Interdisciplinary Applied Mathematics

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3. The characteristic equations, which relate the effort variables as a function of state variables, and the transfer matrix, which relates the effort-flow variables at the electrical port directly to those at the mechanical port, are derived.

4. The transfer matrix is used to obtain the equivalent circuit representation. Typically, the equivalent circuit representation may not be unique. So a practical situation is chosen.

We now illustrate the equivalent circuit representation of a parallel plate electrostatic actuator (in the absence of air-damping) using the above procedure. Figure 17.2(a) shows the parallel plate electrostatic actuator consisting of a rigid mass suspended by two flexible beams. A potential difference is applied between the ground plane and the mass, giving rise to attractive electrostatic forces. The mass moves down, and the beams bend due to these forces. The schematic representation of the device is given in Figure 17.2(b). Since the mass is rigid, the suspension structure can be modeled as a mass-spring system. The two identical beams represent the two springs.    The    spring constant    (k    =    2ki)    can be derived    from    the    beam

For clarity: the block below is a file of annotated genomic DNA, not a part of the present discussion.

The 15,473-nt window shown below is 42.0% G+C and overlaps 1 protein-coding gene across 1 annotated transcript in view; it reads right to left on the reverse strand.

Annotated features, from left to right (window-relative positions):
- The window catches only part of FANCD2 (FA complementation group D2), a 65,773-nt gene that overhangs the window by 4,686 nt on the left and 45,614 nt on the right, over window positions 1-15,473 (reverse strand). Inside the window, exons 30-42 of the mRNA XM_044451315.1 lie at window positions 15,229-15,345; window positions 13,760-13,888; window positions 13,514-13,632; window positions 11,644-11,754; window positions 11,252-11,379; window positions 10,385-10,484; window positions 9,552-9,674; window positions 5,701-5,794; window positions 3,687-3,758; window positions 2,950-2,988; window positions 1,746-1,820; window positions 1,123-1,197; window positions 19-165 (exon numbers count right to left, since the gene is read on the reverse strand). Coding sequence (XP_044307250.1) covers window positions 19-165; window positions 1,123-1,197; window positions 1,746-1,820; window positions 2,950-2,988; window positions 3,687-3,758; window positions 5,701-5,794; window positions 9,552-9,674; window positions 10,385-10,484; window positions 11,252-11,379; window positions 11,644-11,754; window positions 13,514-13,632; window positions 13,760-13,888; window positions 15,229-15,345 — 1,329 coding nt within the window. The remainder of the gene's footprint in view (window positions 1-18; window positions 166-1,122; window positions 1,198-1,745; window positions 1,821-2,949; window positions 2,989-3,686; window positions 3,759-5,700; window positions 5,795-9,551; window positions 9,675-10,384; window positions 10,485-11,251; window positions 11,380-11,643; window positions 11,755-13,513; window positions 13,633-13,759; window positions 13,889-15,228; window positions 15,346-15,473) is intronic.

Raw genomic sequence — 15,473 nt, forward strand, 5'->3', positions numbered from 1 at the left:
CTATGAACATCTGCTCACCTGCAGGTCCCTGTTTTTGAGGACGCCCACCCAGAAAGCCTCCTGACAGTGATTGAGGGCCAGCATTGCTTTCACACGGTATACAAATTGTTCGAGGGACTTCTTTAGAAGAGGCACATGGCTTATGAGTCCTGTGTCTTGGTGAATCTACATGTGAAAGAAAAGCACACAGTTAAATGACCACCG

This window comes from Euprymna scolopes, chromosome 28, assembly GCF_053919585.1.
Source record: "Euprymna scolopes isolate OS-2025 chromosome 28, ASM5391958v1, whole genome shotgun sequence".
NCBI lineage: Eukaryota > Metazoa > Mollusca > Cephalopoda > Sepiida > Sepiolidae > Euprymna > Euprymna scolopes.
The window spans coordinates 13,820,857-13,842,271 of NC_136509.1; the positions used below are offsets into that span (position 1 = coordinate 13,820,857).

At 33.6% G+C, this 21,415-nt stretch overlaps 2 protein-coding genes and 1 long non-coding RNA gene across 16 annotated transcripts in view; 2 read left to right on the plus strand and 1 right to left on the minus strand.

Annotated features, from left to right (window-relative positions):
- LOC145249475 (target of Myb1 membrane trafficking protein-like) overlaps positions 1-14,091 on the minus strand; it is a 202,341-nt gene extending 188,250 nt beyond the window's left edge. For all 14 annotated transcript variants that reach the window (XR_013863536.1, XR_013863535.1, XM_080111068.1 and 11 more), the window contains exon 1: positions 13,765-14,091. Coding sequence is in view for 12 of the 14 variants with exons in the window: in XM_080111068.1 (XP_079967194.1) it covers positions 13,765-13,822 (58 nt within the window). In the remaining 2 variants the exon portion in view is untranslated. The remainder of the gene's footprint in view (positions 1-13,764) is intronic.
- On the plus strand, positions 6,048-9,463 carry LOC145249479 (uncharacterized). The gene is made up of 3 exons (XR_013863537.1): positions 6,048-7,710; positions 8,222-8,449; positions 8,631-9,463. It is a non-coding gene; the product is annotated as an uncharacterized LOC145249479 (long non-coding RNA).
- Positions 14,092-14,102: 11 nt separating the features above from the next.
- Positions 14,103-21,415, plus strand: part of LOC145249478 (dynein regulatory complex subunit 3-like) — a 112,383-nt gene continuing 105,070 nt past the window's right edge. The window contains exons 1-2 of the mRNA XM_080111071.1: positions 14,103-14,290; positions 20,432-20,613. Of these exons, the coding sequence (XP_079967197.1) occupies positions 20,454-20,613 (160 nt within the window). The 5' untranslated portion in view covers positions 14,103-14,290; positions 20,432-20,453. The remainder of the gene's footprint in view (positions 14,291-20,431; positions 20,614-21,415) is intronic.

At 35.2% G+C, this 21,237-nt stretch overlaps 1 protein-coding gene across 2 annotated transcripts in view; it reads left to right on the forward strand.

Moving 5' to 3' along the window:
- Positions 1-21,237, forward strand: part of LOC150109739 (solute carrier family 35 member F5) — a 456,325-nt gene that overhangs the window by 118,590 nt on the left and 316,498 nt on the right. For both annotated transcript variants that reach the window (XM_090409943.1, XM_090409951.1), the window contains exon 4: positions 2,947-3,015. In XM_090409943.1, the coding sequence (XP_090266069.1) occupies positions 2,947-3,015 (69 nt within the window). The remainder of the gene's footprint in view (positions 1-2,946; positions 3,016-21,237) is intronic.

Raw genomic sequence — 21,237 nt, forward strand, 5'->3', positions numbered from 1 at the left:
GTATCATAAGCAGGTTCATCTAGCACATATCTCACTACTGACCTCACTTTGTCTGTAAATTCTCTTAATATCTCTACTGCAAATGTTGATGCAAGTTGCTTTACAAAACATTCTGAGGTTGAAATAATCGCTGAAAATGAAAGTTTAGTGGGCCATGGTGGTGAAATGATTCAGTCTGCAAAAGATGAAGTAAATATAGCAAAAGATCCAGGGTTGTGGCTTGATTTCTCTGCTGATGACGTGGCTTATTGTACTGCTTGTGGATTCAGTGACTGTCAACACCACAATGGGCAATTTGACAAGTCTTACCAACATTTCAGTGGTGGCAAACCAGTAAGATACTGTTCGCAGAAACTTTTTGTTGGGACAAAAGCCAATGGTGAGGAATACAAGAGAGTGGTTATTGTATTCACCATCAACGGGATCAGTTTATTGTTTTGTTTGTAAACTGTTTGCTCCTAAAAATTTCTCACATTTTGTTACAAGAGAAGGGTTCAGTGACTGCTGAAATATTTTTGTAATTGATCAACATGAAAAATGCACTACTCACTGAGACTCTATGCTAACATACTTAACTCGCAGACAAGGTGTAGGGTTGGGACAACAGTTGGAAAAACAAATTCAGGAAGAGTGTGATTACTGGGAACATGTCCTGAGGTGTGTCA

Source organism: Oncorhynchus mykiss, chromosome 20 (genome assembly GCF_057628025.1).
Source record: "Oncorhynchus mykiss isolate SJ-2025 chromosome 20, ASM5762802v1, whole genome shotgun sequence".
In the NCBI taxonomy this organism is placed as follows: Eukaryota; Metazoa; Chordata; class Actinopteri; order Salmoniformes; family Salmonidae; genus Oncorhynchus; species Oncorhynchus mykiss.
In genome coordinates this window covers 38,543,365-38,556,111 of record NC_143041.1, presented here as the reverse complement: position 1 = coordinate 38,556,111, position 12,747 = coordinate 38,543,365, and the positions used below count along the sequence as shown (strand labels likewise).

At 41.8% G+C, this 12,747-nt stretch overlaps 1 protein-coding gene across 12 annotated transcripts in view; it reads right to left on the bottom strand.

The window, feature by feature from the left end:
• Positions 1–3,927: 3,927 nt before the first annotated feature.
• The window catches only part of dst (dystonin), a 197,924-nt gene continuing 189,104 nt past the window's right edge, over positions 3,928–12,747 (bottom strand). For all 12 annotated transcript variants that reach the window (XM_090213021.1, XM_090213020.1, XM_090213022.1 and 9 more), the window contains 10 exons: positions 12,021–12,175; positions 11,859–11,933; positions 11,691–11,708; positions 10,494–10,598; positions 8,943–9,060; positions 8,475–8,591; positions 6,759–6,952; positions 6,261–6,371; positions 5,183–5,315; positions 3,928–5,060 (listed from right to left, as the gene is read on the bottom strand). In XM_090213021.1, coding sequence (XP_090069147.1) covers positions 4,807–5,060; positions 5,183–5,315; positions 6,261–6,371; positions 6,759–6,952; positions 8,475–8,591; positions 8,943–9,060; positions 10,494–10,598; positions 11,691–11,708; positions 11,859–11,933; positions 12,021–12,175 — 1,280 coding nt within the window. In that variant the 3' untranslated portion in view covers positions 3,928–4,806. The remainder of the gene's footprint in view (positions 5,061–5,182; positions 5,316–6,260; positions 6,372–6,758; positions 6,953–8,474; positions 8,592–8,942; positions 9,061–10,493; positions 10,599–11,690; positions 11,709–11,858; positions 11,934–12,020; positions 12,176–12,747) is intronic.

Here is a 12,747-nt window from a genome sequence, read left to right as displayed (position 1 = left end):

flexure formula. We use the energy method as described earlier to generate

FIGURE 17.3. Transfer matrix computation for the parallel plate actuator using lumped parameters.

the lumped parameters. The total energy W of the system, consisting of electrical (We) and mechanical (Wm) energies, is given by

W = We(qt,xt) + Wm (qt,xt)

It , 1,,

2C(xt) + 2k{Xt Xr)


where qt and xt are the charge and displacement at the time instant t, and xr is the equilibrium position of the mass; C is the capacitance of the system at the time instan, which is a function of xt and is given as C(xt) = eoA/(d+xt); e0 is the permittivity of vacuum and A denotes area. Taking the total differential of the energy represented by equation (17.1), we obtain

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